Gustavo Dudamel and the Los Angeles Philharmonic celebrate the 10th anniversary of Walt Disney Concert Hall in a special gala concert.
Vern Evans

Originally published on Fri June 20, 2014 9:50 am

Not unlike childbirth, the odyssey of fits and starts that preceded the completion of Walt Disney Concert Hall in Los Angeles hurt like hell at the time. But today, 10 years later, Angelenos marvel on a daily basis at architect Frank Gehry's dazzling offspring: the incandescent beauty of its billowing metallic sails, especially at dusk, in L.A.'s famed purple-pink fading light; its iconic status as an architectural symbol of the city and its warm and vibrant acoustics.

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Deceptive Cadence
4:45 pm
Tue October 1, 2013

Chronicle Of A Death Foretold: New York City Opera Shuts Its Doors

The New York City Opera let its final curtain fall Saturday night at the Brooklyn Academy of Music in a production of Anna Nicole by Mark-Anthony Turnage.
Stephanie Berger

Originally published on Wed October 2, 2013 6:16 pm

This morning the New York City Opera announced that it was declaring bankruptcy and ceasing operations. Dubbed "The People's Opera" by Mayor Fiorello LaGuardia when it was founded 70 years ago, the company was meant as an alternative to the richer Metropolitan Opera. It's the place where exciting young singers like Beverly Sills and Placido Domingo made their New York debuts and where innovative productions of new operas premiered.

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Deceptive Cadence
3:51 pm
Tue October 1, 2013

Minnesota Orchestra Conductor Resigns After Carnegie Hall Cancellations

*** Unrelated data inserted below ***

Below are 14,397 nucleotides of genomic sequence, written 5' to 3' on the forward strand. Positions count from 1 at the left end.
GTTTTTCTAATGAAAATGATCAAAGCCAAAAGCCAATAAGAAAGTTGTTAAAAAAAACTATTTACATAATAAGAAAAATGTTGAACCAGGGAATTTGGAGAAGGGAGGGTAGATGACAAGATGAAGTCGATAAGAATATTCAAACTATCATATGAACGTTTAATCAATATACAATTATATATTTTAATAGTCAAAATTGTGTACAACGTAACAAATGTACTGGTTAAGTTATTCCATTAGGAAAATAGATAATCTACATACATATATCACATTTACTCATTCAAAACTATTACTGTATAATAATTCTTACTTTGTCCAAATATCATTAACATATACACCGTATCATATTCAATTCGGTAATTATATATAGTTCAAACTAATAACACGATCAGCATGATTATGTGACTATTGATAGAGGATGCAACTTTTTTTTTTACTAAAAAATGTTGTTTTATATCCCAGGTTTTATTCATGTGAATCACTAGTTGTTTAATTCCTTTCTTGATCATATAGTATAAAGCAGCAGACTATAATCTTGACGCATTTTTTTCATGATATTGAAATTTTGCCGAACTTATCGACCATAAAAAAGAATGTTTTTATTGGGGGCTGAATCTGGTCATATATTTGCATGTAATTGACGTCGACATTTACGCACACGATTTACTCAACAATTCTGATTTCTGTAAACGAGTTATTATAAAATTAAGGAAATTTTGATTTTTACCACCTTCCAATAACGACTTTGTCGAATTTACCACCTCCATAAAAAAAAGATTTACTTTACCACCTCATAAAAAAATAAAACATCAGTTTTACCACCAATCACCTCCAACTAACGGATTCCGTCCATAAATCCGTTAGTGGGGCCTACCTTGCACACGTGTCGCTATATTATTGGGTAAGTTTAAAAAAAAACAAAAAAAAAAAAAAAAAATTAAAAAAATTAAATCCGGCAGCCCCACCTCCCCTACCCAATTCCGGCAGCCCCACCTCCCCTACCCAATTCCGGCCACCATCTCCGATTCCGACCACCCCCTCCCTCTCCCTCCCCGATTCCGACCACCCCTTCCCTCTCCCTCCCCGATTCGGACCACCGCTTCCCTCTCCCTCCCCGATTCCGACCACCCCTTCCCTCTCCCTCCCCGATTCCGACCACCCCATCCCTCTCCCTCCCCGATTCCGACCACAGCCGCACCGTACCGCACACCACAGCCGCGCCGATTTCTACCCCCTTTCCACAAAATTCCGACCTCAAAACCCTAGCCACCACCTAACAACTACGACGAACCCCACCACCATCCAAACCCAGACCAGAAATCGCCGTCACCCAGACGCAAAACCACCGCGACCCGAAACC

Conductor Osmo Vanska, who resigned his post at the Minnesota Orchestra this morning.
Todd Buchanan Courtesy of the Minnesota Orchestra

Originally published on Sun October 6, 2013 11:14 am

The latest chapter in the saga of the Minnesota Orchestra closed at a perilous point Tuesday morning, with its widely beloved conductor, Osmo Vänskä, announcing his resignation.

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Music Interviews
2:03 am
Tue October 1, 2013

Don't Call This 12-Year-Old Concert Pianist A Prodigy

Emily Bear is a classical and jazz pianist. At 12, she is what many call a prodigy.
Nick Suttle Courtesy of the artist

Originally published on Tue October 1, 2013 6:35 am

Musician Emily Bear has composed more than 350 pieces for the piano. She's recorded six albums, performed at the White House and Carnegie Hall, and worked closely with her mentor, music legend Quincy Jones. And get this: She's 12.

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Deceptive Cadence
11:55 am
Fri September 27, 2013

New At K.486 Mart

Pablo Helguera for NPR

Got an idea for a classical cartoon or a reaction to this one? Leave your thoughts in the comments section, on Twitter @nprclassical, or on Facebook at NPR Classical.

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Concerts
11:15 am
Fri September 27, 2013

CANCELLED: Carnegie Hall Live: Opening Night Gala With The Philadelphia Orchestra

Joshua Bell is the violin soloist at the glittering opening night of Carnegie Hall's 2013-14 season.
courtesy of the artist

Originally published on Fri October 18, 2013 12:04 pm